NASA Is Sending Planes Straight Into Snowstorms To Report On The Weather

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NASA has planes that can fly into snowstorms, and it will use them for weather reporting. They are part of the space agency’s Investigation of Microphysics and Precipitation for Atlantic Coast-Threatening Storms (IMPACTS) mission based at NASA’s Goddard Space Flight Center in Greenbelt, Maryland.

? NASA and its partners have multiple satellites in orbit that can measure precipitation from space. “But satellites can’t tell us a lot about the particles – the actual snowflakes ­– and where they form within the clouds,” said Gerry Heymsfield, one of the deputy principal investigators for IMPACTS at Goddard.

NASA Snow-Chasers Study East Coast Winter Storms | NASA

Therefore, IMPACT is instead using two planes outfitted with scientific instruments. The first is the NASA Armstrong Flight Research Center’s ER-2. This aircraft comprises instruments like those on satellites but with higher spatial resolution, additional measurement capabilities, and more frequent sampling. It is meant to get a top-down view of storms from above the clouds.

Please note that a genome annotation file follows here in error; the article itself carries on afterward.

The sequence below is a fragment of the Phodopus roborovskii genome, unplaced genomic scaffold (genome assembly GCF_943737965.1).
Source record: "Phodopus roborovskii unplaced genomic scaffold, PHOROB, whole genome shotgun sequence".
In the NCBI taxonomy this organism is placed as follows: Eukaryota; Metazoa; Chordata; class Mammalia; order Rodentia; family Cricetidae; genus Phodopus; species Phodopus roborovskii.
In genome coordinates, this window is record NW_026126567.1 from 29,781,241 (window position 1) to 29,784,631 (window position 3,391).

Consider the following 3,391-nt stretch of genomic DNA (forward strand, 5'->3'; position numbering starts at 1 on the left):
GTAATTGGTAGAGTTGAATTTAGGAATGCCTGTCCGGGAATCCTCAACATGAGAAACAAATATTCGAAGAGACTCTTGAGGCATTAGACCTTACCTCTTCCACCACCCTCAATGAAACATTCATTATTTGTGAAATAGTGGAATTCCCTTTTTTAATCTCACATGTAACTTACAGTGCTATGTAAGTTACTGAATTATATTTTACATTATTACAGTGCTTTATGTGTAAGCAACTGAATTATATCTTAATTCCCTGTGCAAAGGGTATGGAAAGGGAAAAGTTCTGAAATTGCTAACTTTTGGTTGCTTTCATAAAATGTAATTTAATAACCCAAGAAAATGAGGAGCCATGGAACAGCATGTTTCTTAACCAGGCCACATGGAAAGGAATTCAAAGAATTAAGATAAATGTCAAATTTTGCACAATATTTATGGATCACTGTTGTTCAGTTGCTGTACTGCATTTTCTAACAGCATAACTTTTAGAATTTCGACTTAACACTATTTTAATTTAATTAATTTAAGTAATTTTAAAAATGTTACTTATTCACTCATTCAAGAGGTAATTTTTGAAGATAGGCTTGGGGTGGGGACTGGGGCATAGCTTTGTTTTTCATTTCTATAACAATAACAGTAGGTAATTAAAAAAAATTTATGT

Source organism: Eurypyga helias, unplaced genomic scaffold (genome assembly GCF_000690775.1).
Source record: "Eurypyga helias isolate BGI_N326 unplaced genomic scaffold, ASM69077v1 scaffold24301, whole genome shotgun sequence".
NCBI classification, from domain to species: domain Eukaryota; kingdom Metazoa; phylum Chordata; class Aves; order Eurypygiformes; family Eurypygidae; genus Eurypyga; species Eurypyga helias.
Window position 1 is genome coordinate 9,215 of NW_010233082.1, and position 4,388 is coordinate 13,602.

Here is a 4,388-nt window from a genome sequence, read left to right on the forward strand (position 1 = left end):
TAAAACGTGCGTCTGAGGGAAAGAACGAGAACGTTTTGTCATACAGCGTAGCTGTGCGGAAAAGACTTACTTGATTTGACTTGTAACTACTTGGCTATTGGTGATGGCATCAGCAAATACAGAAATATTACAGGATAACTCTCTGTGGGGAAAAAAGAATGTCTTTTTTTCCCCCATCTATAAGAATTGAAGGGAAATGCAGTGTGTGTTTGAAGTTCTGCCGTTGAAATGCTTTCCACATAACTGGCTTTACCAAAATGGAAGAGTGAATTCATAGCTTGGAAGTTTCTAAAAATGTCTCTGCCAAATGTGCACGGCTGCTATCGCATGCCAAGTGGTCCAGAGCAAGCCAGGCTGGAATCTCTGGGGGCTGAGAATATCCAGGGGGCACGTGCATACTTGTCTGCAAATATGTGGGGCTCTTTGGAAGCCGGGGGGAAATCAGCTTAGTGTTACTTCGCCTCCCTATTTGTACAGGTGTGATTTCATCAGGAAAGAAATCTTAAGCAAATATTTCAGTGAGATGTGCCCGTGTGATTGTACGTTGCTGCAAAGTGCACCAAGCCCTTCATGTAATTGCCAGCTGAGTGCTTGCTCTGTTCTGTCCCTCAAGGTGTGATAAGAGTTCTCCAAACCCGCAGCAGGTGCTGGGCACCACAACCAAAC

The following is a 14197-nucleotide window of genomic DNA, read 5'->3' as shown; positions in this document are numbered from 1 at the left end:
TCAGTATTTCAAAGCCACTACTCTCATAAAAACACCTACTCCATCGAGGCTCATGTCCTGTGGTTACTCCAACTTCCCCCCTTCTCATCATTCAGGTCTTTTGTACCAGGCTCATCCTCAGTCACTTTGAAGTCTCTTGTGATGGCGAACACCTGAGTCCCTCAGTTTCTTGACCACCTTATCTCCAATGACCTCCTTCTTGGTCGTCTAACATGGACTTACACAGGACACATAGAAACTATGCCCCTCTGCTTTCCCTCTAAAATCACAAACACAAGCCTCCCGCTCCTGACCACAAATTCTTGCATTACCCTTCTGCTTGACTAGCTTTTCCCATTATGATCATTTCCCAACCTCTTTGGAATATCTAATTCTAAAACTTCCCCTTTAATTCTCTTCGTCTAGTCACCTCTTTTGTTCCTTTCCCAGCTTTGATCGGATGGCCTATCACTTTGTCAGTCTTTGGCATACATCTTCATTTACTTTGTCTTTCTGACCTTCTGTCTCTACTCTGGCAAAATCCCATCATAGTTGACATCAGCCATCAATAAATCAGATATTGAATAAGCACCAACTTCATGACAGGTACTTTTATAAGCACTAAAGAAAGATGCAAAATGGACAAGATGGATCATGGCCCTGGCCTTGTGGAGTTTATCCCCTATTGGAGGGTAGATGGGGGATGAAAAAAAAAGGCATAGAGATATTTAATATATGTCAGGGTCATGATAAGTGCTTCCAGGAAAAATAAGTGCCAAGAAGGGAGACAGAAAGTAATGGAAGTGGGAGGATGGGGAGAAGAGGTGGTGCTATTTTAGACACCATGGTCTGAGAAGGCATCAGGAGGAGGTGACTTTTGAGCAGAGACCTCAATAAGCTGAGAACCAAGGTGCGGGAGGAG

The second aircraft is the P-3 Orion and has probes hanging off its wings. These probes measure the size, shape, and distribution of precipitation particles enabling scientists to evaluate the size and shape of snow particles throughout the clouds as well as the temperature, water vapor, and other conditions in which they form.

NASA Snow-Chasers Set to Fly Into Winter Storms to Study the Inner Workings  [Video]

“A project like IMPACTS can really complement those spacecraft measurements with aircraft measurements that are higher resolution, higher accuracy, sample an event more frequently, and provide additional parameters such as Doppler measurements,” said John Yorks, one of the deputy principal investigators for IMPACTS. 

Snowstorms are complex and they require in-depth research and many scientific tools to understand them and learn how to forecast their arrival and plan for the devastation and havoc they often wreak.

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